Unlike the NBA and Major League Baseball, there is no pregame access for NHL games, which didn't hurt me since I was almost late to the game anyway. If you want a sense of how bad Los Angeles traffic can be on a Friday afternoon, I'm staying 50 miles away from the Arrowhead Pond of Anaheim and left around 4 p.m. and didn't get to the arena until 6:30.
I will never tire of seeing referees let hockey players fight in games, circling around them like boxing officials and keeping their teammates back as they see who wins before finally breaking up the action. Can you imagine if that was the case in the NBA? Officials would circle around Kobe Bryant and Raja Bell after a harsh foul, pushing back their teammates as they watched the two of them go at it for a little bit before finally breaking it up.
Not only is Bryzgalov playing lights-out hockey in net for Anaheim, replacing fan favorite Jean-Sebastian Giguere, but whenever he makes a big save, fans are spared from having to listen to Will Smith's Getting' Jiggy Wit' It as they would have if Jiggy were making stops in goal.
The Ducks have three banners hanging from the rafters of the Pond, but only one is deserved in my book: their 2002-03 Western Conference Championship banner. The other two are pretty lame. There is one for the team's 1993 inaugural season and another for its 10th season, or as they put it, "A Mighty Decade," in 2003. I'm sorry but you don't get to put up a banner for being awarded a franchise and not closing shop after 10 years; you put one up when you actually do something.
The Pond, laced with marble tiles throughout the concourse levels, is one of the classiest arenas I've ever been to. Not only do they have your regular arena fare at the concession stands but they also have desert carts and full bars and a nice French cafe called Boulangerie Canard, which serves up "les sandwhiches, le patisserie, les cafes and les vins." They also have fun with the names with their concession stands with names like "Franks A lot" and "I Only Have Fries For You."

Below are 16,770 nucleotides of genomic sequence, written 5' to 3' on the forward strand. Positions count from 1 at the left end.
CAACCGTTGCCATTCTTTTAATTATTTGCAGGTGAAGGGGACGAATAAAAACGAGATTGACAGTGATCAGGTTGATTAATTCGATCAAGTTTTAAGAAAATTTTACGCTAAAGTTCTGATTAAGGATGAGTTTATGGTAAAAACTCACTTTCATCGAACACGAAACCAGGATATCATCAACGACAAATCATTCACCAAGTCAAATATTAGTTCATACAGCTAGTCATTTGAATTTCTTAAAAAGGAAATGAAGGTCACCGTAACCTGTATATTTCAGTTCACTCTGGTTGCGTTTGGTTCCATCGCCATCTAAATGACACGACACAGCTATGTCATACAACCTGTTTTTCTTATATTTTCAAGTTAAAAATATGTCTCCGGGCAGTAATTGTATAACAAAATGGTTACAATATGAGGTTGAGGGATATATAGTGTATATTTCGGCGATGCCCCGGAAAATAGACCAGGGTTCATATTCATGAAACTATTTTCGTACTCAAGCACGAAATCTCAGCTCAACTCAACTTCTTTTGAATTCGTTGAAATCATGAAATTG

I feel bad for anyone wanting some cheap Stanely Cup merchandise at the Pond. Stanley Cup hats and shirts went for $30 and a 3-foot inflatable plastic Stanley Cup went for $44. "I know. It sucks," said one vendor when I teased him about the prices. "I wouldn't pay for it."
A large framed picture of Lord Stanley's Cup has been hanging on the center wall of the Mighty Ducks locker room all season and while looking at the Cup holds a little more meaning now to the players, Fedoruk said the thoughts that race through his mind are the same as they were in October. "That's the goal; it's always been the goal." In addition to the picture of the cup, the room has five motivational paragraphs posted around the upper walls that would make even a Kings fan like Tony Robbins proud. "You look around the room and you read them and think they're cheesy but they're so simple and they're so true that they help you," Fedoruk said.
Another interesting aspect of the locker room is that above each player's nameplate is the headshot of that player that appears in the team's media guide, which has caused a few ribbings as would be expected if, for example, your driver's license photo was placed above your cubicle at work. "We give it to Scotty [Niedermayer] for that smile and that hair," Fedoruk said. "It's funny, but he takes it in stride. Scotty's even keel, you can't rattle him."
Moments after the game, many Mighty Ducks players, who had just played their second grueling playoff game in 72 hours, changed out of their uniforms and put on T-shirts, shorts and sneakers and went to the gym, located right down the hall from their locker room. The state of the art facility, complete with flat screen televisions above each bike and treadmill, was packed with players listening to heavy metal while they did their cardio and weights, with Selane somehow able to do dead lifts after recording a goal and two assists against his former team. "We all try to do a little bit of something after the game," said Ducks center Samuel Pahlsson, dripping with sweat as he took off his sneakers following a quick ride on the bicycle and treadmill. "Depending on how long you play, you might do more or less, but it's not hard at all. You just want to keep in shape in between games and practices."